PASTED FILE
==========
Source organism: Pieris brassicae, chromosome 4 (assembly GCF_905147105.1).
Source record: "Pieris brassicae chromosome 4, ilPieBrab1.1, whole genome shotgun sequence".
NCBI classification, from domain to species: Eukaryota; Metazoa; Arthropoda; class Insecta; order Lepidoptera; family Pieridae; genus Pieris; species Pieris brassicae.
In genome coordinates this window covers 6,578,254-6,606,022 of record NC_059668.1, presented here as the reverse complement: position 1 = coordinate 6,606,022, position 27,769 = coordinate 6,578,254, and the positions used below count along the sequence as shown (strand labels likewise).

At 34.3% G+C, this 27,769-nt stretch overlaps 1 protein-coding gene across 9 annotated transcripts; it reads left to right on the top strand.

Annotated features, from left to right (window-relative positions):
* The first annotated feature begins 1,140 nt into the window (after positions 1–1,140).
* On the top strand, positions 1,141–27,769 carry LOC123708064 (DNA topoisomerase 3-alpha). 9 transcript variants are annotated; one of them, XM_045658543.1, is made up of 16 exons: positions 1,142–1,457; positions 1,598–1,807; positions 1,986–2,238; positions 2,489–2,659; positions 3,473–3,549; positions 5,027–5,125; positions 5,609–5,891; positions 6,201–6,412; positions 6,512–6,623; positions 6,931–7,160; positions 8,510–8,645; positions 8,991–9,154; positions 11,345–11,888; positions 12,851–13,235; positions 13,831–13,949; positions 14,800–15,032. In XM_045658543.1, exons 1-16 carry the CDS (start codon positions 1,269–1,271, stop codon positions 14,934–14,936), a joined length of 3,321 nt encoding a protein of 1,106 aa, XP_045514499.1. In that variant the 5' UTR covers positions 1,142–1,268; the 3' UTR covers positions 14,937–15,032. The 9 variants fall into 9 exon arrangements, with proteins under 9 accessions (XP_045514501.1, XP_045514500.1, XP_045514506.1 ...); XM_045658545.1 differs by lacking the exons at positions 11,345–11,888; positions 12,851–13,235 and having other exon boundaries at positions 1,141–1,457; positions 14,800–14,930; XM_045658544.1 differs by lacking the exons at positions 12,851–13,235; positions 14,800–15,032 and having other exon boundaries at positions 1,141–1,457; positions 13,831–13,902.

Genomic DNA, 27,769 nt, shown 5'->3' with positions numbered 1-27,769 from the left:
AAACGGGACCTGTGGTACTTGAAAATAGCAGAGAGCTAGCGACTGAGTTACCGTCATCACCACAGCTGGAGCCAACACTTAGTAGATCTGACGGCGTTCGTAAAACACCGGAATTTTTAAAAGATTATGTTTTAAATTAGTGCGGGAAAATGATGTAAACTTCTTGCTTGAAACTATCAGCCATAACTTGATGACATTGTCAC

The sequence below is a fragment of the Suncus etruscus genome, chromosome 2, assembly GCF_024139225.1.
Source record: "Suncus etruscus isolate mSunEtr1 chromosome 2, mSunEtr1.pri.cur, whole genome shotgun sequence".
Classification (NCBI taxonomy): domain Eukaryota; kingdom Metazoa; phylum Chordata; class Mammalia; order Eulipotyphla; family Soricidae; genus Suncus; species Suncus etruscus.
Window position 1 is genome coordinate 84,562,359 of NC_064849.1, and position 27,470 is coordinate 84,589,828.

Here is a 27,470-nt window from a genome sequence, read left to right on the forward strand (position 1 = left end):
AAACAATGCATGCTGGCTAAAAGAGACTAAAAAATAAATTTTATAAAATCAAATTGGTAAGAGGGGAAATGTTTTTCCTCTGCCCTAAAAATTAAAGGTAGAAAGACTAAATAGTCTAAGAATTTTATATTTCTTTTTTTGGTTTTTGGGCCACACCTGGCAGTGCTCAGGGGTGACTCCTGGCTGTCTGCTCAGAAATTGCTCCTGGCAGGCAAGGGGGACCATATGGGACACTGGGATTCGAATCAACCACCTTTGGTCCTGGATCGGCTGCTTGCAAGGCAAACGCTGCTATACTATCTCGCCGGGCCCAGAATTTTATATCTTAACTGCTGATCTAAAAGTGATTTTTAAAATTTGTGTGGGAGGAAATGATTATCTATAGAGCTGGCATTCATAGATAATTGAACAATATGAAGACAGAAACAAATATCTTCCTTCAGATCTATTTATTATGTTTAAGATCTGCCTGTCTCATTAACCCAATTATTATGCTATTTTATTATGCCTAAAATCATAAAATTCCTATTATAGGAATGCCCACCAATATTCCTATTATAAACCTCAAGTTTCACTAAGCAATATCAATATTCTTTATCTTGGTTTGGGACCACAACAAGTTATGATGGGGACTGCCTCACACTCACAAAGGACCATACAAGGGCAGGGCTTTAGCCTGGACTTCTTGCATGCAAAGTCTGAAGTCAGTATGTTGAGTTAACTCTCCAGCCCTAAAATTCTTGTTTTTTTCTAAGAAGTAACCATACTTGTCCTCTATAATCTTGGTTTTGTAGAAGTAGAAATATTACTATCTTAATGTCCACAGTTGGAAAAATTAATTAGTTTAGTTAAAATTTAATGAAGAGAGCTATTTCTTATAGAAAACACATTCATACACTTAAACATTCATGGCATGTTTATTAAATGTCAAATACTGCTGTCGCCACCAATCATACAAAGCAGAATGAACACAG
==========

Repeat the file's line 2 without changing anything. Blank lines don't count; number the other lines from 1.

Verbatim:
Source record: "Pieris brassicae chromosome 4, ilPieBrab1.1, whole genome shotgun sequence".